Venus, a painting attributed to Lucas Cranach the Elder
‘Venus’, a painting attributed to Lucas Cranach the Elder which is part of the Prince of Liechtenstein’s collection. French authorities seized the work earlier this year in connection with an investigation which brought into question the authenticity of the picture. Image © Liechtenstein. The Princely Collections, Vaduz–Vienna

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The painting was seized by French authorities back in March when it was on view at the Caumont Centre d'Art in Aix-en-Provence.

The director of the collection, Dr. Johann Kräftner, said they remain “fully convinced” of the authenticity of the work they bought for €7m from dealers Bernheimer/Colnaghi in 2013. Following discussions with technical experts who were commissioned by a French judge overseeing an investigation into the oil on panel, they have now released details “lending weight to their view”.

With the argument over the attribution looking set to intensify, Kräftner said they are releasing further details “in order to counteract any biased pre-publication of research findings”.

The document released by the Liechtenstein collection, which is available online, refers to aspects of the picture which the investigating team have apparently questioned. These relate to:

  • Pigment analysis
  • Colour components
  • Date of the oak panel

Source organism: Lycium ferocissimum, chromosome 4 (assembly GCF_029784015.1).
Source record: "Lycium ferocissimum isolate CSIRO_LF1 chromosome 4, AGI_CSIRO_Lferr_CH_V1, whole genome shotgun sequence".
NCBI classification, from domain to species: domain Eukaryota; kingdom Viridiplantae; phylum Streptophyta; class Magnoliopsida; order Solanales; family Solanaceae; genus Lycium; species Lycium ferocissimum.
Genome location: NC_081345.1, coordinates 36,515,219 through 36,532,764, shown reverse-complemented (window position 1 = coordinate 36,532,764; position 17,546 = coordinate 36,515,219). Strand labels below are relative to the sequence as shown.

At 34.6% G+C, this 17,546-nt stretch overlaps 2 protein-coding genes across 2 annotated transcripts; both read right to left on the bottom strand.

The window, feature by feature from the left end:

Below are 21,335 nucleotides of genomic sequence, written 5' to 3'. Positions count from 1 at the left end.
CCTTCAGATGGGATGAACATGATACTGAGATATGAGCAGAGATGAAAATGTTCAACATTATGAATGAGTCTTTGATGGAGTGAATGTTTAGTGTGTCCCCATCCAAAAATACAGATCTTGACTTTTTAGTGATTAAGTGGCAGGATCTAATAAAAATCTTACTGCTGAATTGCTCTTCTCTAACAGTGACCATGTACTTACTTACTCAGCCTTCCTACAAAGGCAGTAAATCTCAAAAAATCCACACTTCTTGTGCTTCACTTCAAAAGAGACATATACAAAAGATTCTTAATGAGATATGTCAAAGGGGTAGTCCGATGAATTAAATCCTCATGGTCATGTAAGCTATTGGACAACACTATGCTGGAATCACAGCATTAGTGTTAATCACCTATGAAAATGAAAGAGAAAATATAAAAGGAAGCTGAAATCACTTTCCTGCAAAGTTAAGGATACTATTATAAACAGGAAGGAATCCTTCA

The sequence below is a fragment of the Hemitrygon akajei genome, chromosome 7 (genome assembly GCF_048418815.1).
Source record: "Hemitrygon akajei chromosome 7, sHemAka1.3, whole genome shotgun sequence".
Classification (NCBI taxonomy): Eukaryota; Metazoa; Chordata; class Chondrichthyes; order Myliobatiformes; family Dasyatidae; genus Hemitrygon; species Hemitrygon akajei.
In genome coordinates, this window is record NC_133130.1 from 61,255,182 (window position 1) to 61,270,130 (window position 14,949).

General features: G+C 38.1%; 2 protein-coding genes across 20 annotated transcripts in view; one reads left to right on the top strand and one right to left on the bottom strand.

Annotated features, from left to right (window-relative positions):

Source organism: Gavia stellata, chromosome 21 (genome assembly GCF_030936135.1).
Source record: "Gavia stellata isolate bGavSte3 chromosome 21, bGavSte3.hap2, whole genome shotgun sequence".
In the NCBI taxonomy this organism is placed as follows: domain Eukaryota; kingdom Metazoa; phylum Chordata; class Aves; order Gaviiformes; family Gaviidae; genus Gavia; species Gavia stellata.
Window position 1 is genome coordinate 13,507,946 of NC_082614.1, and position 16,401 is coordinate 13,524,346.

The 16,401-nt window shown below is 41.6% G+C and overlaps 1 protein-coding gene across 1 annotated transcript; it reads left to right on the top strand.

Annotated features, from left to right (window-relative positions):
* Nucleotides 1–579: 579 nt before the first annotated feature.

• Variations in craquelure in different sections of the painting
  • Signature
  • Provenance

At a meeting in Paris just over a fortnight ago, Kräftner and Robert Wald, director and head of conservation at the Liechtenstein Collections, were presented with a new report by Dieter Koepplin, one of the art historians who approved the Cranach attribution at the time of the acquisition in 2013. They were also presented with a statement by Gunnar Heydenreich made to French police in September.

Both the report and statement by the two Cranach scholars declared the work to be a counterfeit.

The statement released by the Princely Collections mentions that while “the research by the French scientists is profound and creditable in its basic approach”, they have divergent views in terms of their “interpretation of the results”. It also points to an additional report by German art historian Claus Grimm who had inspected the painting prior to the purchase of the work as further evidence of authenticity.

The examining magistrate in Paris (Juge d'instruction) is Mme Aude Buresi but it remains unclear when any details about the investigation will be made public. ATG made enquiries to France’s cultural property body ‘l’Office central de lutte contre le trafic des biens culturels’ (OCBC) but has yet to receive any comment.

The painting is being kept in the Louvre Museum and will remain there while the investigation continues.